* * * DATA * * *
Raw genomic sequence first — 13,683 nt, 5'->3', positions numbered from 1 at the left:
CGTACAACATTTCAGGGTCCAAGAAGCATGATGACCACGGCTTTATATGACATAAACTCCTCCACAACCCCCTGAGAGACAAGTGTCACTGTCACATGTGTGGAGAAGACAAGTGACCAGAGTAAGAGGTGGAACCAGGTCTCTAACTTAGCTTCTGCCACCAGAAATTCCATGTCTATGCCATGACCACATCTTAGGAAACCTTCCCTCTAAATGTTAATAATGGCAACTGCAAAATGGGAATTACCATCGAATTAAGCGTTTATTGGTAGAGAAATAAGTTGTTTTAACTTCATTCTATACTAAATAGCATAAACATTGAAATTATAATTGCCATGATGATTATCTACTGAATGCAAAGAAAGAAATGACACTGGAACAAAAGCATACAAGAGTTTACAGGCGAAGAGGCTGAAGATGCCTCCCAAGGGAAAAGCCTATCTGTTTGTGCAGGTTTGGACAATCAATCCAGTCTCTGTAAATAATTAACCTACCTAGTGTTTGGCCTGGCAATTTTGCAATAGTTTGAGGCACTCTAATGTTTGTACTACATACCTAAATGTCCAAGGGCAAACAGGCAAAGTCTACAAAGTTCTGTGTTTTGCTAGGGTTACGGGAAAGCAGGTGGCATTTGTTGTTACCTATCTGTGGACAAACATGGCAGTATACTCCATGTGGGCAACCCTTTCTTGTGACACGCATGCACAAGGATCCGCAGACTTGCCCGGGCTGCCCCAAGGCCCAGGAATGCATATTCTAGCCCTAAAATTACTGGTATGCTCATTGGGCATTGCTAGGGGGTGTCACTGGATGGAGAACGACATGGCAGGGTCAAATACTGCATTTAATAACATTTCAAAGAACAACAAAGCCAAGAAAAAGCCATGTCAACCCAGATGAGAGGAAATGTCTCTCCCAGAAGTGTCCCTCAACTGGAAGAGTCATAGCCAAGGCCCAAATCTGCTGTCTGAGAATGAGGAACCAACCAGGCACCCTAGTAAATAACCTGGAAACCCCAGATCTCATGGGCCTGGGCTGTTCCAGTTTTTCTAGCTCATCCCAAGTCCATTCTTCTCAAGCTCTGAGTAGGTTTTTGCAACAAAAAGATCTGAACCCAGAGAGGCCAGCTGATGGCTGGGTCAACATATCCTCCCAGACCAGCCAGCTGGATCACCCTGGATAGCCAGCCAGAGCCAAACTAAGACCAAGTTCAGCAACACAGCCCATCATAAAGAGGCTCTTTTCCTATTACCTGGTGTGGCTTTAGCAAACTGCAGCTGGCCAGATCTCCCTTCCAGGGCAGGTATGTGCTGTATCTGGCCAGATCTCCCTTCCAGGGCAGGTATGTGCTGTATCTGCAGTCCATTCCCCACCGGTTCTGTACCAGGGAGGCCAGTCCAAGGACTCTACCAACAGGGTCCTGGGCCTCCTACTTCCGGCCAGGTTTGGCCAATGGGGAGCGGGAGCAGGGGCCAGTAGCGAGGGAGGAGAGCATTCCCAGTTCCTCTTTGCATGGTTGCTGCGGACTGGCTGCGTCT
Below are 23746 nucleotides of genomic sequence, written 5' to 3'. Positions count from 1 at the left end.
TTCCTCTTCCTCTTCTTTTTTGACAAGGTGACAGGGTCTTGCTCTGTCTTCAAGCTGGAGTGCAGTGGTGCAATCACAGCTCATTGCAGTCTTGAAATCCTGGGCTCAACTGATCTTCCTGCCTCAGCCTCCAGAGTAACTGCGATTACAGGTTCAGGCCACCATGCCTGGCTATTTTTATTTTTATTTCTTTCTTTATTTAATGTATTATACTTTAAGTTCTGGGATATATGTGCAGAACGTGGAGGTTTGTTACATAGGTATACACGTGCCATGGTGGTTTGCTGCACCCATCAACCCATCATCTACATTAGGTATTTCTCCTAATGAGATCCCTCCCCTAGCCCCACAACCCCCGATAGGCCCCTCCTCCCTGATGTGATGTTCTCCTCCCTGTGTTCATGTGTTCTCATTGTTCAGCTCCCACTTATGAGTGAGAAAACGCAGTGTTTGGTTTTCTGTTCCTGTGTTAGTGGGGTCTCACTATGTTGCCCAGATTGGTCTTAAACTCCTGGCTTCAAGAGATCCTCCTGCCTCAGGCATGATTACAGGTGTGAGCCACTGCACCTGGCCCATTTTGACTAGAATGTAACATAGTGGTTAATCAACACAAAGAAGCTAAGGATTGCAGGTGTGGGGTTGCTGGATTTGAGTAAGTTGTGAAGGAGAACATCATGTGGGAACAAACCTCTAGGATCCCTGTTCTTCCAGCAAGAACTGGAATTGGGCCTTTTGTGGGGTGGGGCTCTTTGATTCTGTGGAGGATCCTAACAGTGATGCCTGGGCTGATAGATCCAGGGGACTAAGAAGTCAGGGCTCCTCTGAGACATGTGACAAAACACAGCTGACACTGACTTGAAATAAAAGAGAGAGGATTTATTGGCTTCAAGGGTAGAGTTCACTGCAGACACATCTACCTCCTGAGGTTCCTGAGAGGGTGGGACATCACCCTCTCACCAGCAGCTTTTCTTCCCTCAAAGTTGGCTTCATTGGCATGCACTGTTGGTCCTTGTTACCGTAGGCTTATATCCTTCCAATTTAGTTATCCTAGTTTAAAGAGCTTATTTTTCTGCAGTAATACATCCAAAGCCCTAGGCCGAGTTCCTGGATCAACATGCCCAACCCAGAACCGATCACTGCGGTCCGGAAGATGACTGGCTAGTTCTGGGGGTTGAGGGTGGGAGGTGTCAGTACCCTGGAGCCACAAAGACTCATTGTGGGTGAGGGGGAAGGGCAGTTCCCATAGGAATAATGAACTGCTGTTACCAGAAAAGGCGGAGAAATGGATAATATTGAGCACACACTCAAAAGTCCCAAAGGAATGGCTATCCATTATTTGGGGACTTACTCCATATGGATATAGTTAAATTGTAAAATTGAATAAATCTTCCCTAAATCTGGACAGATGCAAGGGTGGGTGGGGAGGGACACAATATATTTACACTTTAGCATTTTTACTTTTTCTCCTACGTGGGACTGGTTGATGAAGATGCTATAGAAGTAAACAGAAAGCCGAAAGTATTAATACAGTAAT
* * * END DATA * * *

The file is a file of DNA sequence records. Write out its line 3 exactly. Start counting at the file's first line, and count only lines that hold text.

Below are 23746 nucleotides of genomic sequence, written 5' to 3'. Positions count from 1 at the left end.